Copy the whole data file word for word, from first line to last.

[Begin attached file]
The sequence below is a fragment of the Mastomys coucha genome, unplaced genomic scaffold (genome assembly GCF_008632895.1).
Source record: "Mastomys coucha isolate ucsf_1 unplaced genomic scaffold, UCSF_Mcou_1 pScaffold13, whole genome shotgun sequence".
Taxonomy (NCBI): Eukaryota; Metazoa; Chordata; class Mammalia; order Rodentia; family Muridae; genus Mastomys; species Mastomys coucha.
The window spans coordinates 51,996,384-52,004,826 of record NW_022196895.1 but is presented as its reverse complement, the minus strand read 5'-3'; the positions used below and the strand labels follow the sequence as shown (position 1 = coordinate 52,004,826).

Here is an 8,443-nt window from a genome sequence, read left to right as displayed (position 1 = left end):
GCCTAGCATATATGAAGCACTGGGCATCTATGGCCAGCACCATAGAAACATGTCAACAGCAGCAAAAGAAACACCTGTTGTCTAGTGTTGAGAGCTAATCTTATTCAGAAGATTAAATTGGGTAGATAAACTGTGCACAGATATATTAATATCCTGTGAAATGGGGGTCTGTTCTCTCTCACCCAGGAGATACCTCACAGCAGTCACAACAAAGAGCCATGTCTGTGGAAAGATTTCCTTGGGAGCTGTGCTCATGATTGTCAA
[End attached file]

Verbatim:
The sequence below is a fragment of the Mastomys coucha genome, unplaced genomic scaffold (genome assembly GCF_008632895.1).
Source record: "Mastomys coucha isolate ucsf_1 unplaced genomic scaffold, UCSF_Mcou_1 pScaffold13, whole genome shotgun sequence".
Taxonomy (NCBI): Eukaryota; Metazoa; Chordata; class Mammalia; order Rodentia; family Muridae; genus Mastomys; species Mastomys coucha.
The window spans coordinates 51,996,384-52,004,826 of record NW_022196895.1 but is presented as its reverse complement, the minus strand read 5'-3'; the positions used below and the strand labels follow the sequence as shown (position 1 = coordinate 52,004,826).

Here is an 8,443-nt window from a genome sequence, read left to right as displayed (position 1 = left end):
GCCTAGCATATATGAAGCACTGGGCATCTATGGCCAGCACCATAGAAACATGTCAACAGCAGCAAAAGAAACACCTGTTGTCTAGTGTTGAGAGCTAATCTTATTCAGAAGATTAAATTGGGTAGATAAACTGTGCACAGATATATTAATATCCTGTGAAATGGGGGTCTGTTCTCTCTCACCCAGGAGATACCTCACAGCAGTCACAACAAAGAGCCATGTCTGTGGAAAGATTTCCTTGGGAGCTGTGCTCATGATTGTCAA